PTOSIS

 

 

 

Acquired Ptosis-"Upper Eyelid Drooping"

Droopy eyelids (ptosis) occurs when the edge of the upper eyelid that contains the lashes falls too low. When the edge of the eyelid falls and covers part of the pupil, it blocks the upper part of your vision. In severe cases it is necessary to tilt one's head back or lift the eyelid with a finger in order to see out from under the drooping lid .

In most cases, a drooping upper eyelid results from aging of previously normal structures. Typically, the tendon that attaches the "lifting" muscle to the eyelid stretches and the eyelid falls too low.

Since the muscle that lifts the eyelid has normal strength, surgical correction of a drooping upper eyelid that was once normal involves repairing the stretched tendon. It is not uncommon for one to develop a droopy upper eyelid following cataract surgery. The cataract surgery is apparently the "last straw" that causes a weak tendon to finally give way.

Surgery to repair ptosis is most commonly performed by ophthalmic plastic and reconstructive surgeons who specialize in disease and conditions affecting the eyelids, lacrimal (tear) system, the orbit (bone cavity around the eye), and adjacent facial structures.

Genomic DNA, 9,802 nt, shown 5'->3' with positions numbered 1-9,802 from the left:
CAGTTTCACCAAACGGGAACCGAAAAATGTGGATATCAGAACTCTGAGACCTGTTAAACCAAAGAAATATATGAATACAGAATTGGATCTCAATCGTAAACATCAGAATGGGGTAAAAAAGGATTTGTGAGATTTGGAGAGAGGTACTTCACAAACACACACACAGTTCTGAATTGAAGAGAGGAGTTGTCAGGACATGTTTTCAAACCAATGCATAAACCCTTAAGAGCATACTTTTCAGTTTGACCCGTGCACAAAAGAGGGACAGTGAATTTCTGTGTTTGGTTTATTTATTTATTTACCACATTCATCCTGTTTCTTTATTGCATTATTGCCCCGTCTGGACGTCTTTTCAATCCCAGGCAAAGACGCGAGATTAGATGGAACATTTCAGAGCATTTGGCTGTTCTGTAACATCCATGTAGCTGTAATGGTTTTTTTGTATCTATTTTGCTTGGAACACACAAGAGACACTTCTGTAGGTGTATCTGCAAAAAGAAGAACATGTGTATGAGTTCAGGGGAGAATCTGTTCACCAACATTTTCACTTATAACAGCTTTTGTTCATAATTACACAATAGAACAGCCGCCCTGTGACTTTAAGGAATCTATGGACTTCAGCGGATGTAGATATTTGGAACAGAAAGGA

Congenital Ptosis "Upper Eyelid Drooping Present Since Birth"

Ptosis is the medical term for drooping of the upper eyelid, a condition that may affect one or both eyes. Ptosis that is present since birth is called congenital ptosis.

The ptosis may be mild - in which the lid partially covers the pupil; or severe - in which the lid completely covers the pupil.

Children with significant ptosis may need to tilt their head back into a chin-up position, lift their eyelid with a finger, or raise their eyebrows in an effort to see from under their drooping eyelid( s).

While the cause of congenital ptosis is often unclear, the most common reason is improper development of the levator muscle. The levator muscle is the major muscle responsible for elevating the upper eyelid.

Children with congeital ptosis may also have amblyopia ("lazy eye"), strabismus (eyes that are not properly aligned or straight), refractive errors, astigmatism, or blurred vision. In addition, drooping of the eyelid may result in an undesired facial apperance.

Congenital ptosis is treated surgically, with the specific operation based on the severity of the ptosis and the strength of the levator muscle. If the ptosis is not severe, surgery is generally performed when the child is between 3 and 5 years of age (the "pre-school" years). However, when the ptosis interferes with the child's vision, surgery is performed at an earlier age to allow proper visual development.

Congenital ptosis is most often treated by ophthalmic plastic and reconstructive surgeons who specialize in disease and conditions affecting the eyelids, lacrimal (tear) system, the orbit (bone cavity around the eye), and adjacent facial structures.

 

 

 

Copyright 2017 © Daniel A. Ebroon, M.D.- All rights reserved